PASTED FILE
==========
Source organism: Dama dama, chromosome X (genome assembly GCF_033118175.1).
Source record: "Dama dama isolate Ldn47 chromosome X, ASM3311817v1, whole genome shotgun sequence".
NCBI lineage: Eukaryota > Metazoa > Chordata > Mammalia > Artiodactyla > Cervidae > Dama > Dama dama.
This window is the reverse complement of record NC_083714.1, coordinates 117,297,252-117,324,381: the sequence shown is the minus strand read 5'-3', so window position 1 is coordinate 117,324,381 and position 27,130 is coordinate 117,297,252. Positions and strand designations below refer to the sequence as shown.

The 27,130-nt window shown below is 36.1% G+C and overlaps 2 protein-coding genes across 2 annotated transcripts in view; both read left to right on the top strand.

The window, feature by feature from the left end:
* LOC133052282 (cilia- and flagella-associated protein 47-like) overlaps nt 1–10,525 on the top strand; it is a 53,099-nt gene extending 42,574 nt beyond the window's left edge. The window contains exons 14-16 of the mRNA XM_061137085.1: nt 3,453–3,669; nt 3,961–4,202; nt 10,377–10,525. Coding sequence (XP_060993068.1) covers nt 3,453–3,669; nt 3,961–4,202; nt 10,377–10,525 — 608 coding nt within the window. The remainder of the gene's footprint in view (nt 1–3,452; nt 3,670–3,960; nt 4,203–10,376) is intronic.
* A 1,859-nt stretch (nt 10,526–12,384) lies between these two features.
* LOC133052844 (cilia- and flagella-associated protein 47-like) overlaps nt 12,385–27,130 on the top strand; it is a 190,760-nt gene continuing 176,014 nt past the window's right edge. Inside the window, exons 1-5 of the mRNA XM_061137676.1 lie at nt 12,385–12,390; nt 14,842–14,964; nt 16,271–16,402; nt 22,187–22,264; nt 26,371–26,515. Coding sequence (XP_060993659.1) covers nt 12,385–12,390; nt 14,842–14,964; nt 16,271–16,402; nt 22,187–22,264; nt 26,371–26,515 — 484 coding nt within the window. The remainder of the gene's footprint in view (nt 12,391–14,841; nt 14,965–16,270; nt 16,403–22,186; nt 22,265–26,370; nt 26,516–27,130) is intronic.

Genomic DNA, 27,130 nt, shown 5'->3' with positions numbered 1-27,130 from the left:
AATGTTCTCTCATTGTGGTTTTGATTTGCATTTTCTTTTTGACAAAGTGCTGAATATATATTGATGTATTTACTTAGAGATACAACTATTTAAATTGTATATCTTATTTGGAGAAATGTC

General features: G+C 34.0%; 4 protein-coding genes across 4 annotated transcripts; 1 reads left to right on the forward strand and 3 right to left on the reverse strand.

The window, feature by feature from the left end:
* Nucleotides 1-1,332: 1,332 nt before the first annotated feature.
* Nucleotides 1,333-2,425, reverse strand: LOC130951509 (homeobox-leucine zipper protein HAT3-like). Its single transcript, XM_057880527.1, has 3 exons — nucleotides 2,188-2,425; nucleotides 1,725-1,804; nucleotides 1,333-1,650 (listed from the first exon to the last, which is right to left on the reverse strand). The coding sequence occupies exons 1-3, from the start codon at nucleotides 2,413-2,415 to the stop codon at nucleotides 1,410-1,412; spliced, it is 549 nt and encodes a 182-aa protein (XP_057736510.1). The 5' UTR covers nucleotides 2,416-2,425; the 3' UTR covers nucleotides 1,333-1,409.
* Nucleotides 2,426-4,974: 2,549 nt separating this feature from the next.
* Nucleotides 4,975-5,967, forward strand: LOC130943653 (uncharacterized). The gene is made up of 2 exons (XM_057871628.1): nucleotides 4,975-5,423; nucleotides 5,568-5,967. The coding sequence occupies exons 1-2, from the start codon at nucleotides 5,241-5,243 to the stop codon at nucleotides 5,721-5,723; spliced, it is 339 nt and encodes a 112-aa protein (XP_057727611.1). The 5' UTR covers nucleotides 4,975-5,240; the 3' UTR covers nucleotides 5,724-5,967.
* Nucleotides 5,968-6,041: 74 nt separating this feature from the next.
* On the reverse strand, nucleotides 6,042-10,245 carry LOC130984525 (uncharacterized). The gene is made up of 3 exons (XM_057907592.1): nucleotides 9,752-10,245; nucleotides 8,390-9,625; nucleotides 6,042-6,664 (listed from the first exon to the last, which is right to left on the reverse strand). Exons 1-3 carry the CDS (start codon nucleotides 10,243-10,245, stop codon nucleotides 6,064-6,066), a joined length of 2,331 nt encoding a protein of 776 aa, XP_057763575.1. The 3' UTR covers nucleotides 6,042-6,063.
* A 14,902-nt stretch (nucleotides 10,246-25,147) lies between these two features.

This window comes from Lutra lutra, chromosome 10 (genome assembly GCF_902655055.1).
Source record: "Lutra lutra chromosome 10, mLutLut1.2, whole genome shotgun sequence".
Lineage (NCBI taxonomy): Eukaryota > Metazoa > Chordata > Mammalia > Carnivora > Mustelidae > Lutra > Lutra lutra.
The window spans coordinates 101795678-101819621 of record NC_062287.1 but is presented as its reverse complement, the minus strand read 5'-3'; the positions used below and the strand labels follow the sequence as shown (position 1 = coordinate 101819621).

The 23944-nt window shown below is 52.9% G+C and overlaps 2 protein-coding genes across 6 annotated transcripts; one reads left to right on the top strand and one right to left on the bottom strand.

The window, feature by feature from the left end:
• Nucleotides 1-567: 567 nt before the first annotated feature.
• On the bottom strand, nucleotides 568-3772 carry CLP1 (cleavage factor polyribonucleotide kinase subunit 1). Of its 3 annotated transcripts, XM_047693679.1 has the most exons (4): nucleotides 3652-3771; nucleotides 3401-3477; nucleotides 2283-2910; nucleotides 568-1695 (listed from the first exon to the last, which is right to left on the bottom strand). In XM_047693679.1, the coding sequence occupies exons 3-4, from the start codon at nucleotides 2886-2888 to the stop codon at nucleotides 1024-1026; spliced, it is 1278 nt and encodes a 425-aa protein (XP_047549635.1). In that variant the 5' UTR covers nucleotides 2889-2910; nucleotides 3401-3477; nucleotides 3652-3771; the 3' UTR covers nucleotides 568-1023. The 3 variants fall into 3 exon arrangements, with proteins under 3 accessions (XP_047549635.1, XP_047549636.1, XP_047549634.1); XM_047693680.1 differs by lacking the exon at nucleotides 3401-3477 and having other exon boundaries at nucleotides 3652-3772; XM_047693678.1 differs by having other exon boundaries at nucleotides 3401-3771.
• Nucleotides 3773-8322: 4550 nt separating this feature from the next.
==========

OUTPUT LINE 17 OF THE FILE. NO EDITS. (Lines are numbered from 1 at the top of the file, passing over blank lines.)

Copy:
* Nucleotides 4,975-5,967, forward strand: LOC130943653 (uncharacterized). The gene is made up of 2 exons (XM_057871628.1): nucleotides 4,975-5,423; nucleotides 5,568-5,967. The coding sequence occupies exons 1-2, from the start codon at nucleotides 5,241-5,243 to the stop codon at nucleotides 5,721-5,723; spliced, it is 339 nt and encodes a 112-aa protein (XP_057727611.1). The 5' UTR covers nucleotides 4,975-5,240; the 3' UTR covers nucleotides 5,724-5,967.